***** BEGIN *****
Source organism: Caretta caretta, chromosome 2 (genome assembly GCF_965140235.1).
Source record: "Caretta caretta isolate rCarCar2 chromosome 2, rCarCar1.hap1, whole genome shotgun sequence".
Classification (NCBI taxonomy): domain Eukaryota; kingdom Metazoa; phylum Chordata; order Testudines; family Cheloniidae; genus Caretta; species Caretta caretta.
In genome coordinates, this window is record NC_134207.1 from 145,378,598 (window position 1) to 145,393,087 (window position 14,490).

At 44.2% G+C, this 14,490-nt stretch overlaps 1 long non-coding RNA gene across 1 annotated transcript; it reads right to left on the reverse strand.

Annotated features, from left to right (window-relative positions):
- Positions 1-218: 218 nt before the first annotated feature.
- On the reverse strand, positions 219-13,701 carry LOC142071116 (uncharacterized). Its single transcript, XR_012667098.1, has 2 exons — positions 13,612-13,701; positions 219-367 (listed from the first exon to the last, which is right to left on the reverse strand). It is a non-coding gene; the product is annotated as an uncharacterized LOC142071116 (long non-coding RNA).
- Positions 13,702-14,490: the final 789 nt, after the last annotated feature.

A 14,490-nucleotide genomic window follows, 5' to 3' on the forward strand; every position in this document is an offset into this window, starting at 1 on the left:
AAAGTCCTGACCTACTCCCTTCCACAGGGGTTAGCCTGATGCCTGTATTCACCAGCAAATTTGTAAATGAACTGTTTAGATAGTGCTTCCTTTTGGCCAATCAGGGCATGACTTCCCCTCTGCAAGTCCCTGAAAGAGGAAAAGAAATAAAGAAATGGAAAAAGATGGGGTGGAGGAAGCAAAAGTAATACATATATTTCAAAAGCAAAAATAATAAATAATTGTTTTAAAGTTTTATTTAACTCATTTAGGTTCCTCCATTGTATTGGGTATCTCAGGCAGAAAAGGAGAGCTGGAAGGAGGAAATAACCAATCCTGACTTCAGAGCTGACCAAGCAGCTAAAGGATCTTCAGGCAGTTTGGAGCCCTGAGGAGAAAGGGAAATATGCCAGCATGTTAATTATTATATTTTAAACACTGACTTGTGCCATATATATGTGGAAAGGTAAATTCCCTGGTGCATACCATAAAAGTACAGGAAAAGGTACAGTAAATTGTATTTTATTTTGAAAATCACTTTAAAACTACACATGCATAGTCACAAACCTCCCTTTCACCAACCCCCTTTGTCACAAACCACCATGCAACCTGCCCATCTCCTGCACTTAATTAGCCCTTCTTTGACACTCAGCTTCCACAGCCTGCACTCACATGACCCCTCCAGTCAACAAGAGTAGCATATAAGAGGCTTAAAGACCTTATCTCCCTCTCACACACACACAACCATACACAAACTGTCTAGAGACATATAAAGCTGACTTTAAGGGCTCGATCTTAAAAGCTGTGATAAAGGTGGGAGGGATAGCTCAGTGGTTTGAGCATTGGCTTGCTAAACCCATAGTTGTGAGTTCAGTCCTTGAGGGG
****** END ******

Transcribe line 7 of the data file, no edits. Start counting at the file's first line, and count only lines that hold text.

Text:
- Positions 1-218: 218 nt before the first annotated feature.